In the chapter Kiri, Tsuki and Ate of "Aikido in Real Life" Yoshigasaki Sensei explains the difference between cutting and hitting.
Cutting (Kiri, 切り) in Aikido should cause less damage than hitting.
"If you use a stick or wooden sword, you do not actually cut but you still do a cutting movement and this gives a different effect from hitting."
He sees a cultural difference between Europe and Japan in hitting and cutting.
It is true that in ancient times many stones were carved (= hammered) to build temples and public buildings. But that is only a part of the history of European civilization. The large population of farmers has always worked with cutting tools. The grain was cut with a sickle or scythe, as was the grass, in order to feed the livestock with hay in winter. The grain was of course threshed later, which is again a form of "hitting".
However, the construction workers in Europe not only "hit" the stones, which probably means chiseling, but also split them depending on their consistency, which in turn corresponds to the act of the immediate result, as it is attributed to cutting.
"Hitting creates a logic of a step-by-step progression and cutting creates a definite one-off decision which creates an immediate result." writes Yoshigasaki Sensei.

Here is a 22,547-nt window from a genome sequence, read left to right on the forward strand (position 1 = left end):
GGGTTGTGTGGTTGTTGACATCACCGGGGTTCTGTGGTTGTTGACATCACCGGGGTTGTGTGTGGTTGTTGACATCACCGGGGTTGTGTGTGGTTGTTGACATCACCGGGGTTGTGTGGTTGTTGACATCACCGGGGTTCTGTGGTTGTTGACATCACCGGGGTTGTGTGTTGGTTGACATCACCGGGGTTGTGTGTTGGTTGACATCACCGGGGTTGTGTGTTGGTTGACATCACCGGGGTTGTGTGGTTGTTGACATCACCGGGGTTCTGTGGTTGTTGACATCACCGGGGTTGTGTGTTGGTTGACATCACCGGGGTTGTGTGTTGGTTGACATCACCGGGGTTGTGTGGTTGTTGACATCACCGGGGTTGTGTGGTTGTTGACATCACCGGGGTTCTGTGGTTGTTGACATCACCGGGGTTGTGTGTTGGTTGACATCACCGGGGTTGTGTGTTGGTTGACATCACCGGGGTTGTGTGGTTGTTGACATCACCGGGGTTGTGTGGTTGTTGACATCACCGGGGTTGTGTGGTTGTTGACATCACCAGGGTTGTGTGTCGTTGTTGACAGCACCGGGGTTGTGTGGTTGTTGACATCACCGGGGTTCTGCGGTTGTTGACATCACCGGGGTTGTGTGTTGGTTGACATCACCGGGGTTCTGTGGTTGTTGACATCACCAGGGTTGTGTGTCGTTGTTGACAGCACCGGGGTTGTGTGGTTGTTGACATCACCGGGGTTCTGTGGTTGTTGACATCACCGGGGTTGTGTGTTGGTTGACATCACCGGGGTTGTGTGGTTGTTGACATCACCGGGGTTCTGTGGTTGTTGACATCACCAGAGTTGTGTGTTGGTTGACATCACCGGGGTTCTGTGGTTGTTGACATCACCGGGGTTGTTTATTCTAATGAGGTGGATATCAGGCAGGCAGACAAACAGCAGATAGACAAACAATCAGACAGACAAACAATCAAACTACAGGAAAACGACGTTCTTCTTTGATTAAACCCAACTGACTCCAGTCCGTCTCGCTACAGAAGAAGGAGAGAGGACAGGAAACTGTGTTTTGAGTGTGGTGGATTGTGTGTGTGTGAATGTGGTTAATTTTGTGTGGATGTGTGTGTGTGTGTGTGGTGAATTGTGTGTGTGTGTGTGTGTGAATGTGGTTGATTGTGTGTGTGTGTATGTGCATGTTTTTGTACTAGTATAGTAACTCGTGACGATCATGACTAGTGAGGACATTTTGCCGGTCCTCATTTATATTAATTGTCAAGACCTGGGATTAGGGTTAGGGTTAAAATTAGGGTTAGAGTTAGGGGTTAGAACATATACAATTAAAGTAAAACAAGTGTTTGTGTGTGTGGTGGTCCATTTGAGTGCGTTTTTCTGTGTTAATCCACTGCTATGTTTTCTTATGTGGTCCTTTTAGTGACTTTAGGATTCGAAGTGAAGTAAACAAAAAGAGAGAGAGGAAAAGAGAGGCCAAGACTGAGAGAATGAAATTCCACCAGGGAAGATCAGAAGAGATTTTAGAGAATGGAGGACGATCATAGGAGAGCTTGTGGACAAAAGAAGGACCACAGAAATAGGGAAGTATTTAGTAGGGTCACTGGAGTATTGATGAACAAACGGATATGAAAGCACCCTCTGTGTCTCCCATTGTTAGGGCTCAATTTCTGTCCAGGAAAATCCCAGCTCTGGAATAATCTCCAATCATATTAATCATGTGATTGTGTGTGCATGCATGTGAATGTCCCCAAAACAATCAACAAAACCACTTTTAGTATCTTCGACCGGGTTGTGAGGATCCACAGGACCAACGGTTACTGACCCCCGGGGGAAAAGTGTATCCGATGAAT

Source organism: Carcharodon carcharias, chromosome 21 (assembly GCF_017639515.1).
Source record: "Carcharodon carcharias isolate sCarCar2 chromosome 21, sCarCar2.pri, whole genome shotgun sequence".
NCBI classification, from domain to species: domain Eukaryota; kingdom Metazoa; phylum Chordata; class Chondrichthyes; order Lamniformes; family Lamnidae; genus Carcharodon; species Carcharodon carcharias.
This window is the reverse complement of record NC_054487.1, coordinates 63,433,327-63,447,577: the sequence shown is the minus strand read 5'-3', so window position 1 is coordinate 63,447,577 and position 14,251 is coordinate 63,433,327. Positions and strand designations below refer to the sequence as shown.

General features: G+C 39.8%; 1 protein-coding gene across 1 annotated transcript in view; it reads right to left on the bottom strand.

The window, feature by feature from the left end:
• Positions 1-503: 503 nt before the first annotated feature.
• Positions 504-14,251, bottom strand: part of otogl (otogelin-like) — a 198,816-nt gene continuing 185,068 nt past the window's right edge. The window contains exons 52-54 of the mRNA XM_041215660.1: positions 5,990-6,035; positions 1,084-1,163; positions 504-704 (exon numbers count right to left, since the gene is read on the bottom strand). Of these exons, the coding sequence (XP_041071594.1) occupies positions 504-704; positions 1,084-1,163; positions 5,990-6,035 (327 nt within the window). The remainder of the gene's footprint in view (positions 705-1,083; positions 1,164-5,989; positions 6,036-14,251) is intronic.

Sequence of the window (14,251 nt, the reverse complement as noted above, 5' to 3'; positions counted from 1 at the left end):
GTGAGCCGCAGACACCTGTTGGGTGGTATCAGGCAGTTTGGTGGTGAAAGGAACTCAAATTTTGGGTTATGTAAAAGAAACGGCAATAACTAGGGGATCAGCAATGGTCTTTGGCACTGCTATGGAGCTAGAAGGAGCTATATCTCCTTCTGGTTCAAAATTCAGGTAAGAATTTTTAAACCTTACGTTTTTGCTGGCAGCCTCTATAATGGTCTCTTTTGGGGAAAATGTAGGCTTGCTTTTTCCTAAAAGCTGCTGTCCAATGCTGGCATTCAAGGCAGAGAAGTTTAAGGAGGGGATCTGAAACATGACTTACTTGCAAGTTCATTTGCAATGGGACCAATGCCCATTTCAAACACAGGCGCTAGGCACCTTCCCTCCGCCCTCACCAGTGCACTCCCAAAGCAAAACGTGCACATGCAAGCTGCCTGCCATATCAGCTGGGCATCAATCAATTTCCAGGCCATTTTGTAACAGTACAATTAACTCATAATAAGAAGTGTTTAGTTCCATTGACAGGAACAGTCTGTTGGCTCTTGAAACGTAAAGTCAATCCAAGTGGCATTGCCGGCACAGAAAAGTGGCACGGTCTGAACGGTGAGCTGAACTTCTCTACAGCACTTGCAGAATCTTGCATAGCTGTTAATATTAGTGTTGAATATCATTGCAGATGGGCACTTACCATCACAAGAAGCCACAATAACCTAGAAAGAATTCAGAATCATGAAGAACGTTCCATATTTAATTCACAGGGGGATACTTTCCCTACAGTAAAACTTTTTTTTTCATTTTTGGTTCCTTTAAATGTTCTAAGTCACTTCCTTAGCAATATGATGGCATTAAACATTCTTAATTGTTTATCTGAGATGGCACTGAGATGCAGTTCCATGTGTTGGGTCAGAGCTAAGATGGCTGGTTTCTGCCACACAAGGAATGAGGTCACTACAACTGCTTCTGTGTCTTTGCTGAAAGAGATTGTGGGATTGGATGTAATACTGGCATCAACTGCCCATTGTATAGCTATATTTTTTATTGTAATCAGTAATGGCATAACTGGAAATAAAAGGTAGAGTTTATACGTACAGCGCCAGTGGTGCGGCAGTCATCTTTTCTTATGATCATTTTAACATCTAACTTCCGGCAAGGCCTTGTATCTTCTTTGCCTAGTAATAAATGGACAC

Stones and truss
Until the beginning of industrialization most houses in Central Europe were half-timbered houses. Wooden beams were cut, sawn, trimmed and chiseled out.
If there were stones in the framework they were mostly unhewn, i.e. they had not suffered any blows.
An extraordinarily high level of carpentry developed in Japan, partly because the wooden temples had to be regularly torn down and rebuilt.
It is said that cutting requires more skill and hitting requires more strength. This may be true for sword fighting. But sculptors who carve sculptures out of stone or carpenters who hammer nails in the beams optimize their movements so cleverly that they require little force.
It is a very special perspective when cutting is considered to have a higher cultural quality than hitting.